Osage-Orange - Hedge Apple - Maclura Pomifera       Summer, 2008

Why do these kinds of things happen when my back is killing me.  I come home from work one day and my friend Butch informs me that one of his friends is in the process of downing a very old, diseased hedge apple tree.  Do I want any wood?  

Do I look like I'm stupid?  - Rhetorical question considering how bad my back feels.

Large chunks of hedge apple are as rare as hen's teeth so this I have to go see.....

Hedge Apple Tree Poison Oak
Holy &$^! - I hit the mother lode!  I counted the bark rings and came up somewhere between 80 and 90 rings.  An old tree, full of holes and quite diseased.   This looks like a solid piece but it is not.  There are actually several branches entwined around each other.  Still, this is something one does not see every day. While the tree cutting was going on, I took the opportunity to do a little exploring in the back yard.  I thought this vine looked particularly interesting until one of the guys said that touching it might cause unintended consequences, like blisters.   This must be what is commonly called poison oak.


These butterflies were out in full force.  Very attractive and for some reason liked resting upside down.

On the Ground It took over an hour to get this chunk down on the ground. It looked like there were a number of nice slabs we could get out of this with a little patience.  However, looks were deceiving.  

There was only an inch or so at the thickest section, steadily tapering off to @ half an inch.  

It was quite rotted just under the surface.

A Truck Load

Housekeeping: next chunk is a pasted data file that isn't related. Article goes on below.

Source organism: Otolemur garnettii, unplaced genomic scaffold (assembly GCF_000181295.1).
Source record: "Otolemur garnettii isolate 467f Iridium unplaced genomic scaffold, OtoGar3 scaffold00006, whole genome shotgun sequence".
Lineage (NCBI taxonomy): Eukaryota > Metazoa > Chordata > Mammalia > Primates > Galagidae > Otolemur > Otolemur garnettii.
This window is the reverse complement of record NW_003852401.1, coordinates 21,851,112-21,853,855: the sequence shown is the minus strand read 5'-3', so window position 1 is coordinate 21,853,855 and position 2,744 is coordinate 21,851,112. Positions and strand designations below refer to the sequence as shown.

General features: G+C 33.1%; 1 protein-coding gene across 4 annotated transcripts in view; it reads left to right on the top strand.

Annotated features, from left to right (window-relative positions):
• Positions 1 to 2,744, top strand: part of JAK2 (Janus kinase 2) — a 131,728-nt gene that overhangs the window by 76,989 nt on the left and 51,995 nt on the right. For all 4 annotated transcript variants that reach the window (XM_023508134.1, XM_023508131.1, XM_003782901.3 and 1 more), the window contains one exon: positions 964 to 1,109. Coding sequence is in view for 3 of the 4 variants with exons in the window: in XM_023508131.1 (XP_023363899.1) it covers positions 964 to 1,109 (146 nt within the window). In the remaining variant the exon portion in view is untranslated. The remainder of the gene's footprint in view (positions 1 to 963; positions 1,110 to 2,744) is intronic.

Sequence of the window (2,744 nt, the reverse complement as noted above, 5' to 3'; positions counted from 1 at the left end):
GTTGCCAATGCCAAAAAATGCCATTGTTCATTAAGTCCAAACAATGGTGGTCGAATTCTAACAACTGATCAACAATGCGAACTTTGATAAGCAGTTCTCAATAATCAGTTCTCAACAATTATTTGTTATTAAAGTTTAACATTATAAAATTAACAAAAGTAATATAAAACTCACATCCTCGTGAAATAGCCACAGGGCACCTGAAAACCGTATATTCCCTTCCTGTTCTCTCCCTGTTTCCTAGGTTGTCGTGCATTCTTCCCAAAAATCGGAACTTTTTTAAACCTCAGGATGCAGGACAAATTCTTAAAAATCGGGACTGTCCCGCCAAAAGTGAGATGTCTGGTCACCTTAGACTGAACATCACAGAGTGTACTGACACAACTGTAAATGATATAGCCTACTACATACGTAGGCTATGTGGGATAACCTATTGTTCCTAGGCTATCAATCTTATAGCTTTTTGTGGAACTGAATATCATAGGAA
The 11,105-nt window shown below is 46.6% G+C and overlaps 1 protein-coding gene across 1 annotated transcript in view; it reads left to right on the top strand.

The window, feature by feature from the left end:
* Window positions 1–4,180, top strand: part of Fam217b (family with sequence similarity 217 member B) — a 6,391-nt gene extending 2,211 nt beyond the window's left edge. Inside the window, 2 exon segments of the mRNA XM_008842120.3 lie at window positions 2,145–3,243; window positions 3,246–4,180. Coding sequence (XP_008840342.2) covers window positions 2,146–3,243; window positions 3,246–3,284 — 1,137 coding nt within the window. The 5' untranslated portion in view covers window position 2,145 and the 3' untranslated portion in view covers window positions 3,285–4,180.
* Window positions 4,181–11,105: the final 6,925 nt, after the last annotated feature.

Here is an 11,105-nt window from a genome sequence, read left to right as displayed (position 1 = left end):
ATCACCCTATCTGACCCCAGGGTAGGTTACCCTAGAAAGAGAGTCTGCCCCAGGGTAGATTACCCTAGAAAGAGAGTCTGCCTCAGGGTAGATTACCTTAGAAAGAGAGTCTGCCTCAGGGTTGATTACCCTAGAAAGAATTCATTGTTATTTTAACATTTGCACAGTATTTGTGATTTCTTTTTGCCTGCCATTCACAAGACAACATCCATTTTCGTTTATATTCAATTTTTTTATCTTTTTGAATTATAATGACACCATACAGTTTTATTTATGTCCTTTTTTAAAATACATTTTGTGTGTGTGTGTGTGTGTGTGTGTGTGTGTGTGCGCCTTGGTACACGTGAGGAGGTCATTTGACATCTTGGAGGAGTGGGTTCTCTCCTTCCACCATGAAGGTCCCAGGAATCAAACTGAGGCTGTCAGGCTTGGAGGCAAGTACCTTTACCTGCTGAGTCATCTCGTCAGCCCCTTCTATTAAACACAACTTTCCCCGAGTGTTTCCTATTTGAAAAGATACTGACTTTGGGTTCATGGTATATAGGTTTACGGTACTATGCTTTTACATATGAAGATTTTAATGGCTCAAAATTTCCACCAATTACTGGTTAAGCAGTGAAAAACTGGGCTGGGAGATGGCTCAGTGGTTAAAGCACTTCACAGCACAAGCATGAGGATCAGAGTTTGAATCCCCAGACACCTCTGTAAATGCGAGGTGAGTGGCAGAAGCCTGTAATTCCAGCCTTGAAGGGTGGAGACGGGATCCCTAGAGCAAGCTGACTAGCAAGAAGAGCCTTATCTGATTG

However,  I did get some nice pieces from other parts of the tree.   I got to pick and choose my way through this.

Choice Pieces

Not bad, huh?   I had to have help though,  the back was really hurting and this hedge apple wood is really dense.

Poison Oak

Looks harmless enough, doesn't it?

The Loot

I was also fortunate to get a number of spalted maple logs that were still upright and not too far gone.  


These I will seal with white latex paint for later use.

Wood Splitting

I started splitting the hedge apple into more workable pieces, and ended up with less than I thought.

Pen Blanks

I got a lot of  nice pen blanks, a couple 4x4 chunks and various off - sizes.

Cigar Pen

I have no idea how osage orange turns, so let's start with a  Hedge Apple Cigar Pen.  

Osage Orange Pen

Turns out hedge apple is a dream to turn.

Osage Orange Pen

Doesn't look too bad either.

How about a bowl?

A Hedge Apple Bowl

This piece looks like decent bowl material. Why don't we give it a spin...

Roughed Round

I used the band saw to get the blank marginally round.

Turning the bottom

It didn't take any time to get round, so not wanting to lose any more diameter, I hollowed out the blank enough to mount on the cole jaws so I could get the bottom flat enough to mount a sacrificial block.

Got a ways to go.

Got a ways to go.


That's more like it.

Remove the Block

Time for a sacrificial block

Sacraficial Block

This is one way to keep everything more or less on center.  Leave the bowl chucked up, which keeps it on center.
Set the faceplate inside the free center and use light pressure to lock in place.

Glue it in place by using masking tape to keep the glue in.  This takes a couple days to properly set.

Hedge Apple wood is very easy to turn.

Sanding Down

To finish this, I had to mount the bowl using a sacrificial block.  

Hedge Apple with Inlay

I didn't want to lose any more bowl depth so I chose to use a malachite inlay.  Hedge Apple and Malachite?  We shall see.

Finishing the Bottom

Flip it once more to finish out the bottom.

One Hedge Apple Bowl

One Osage Orange Bowl finished with Tung Oil and inlaid with Malachite.   And another pen to match.

More to Come.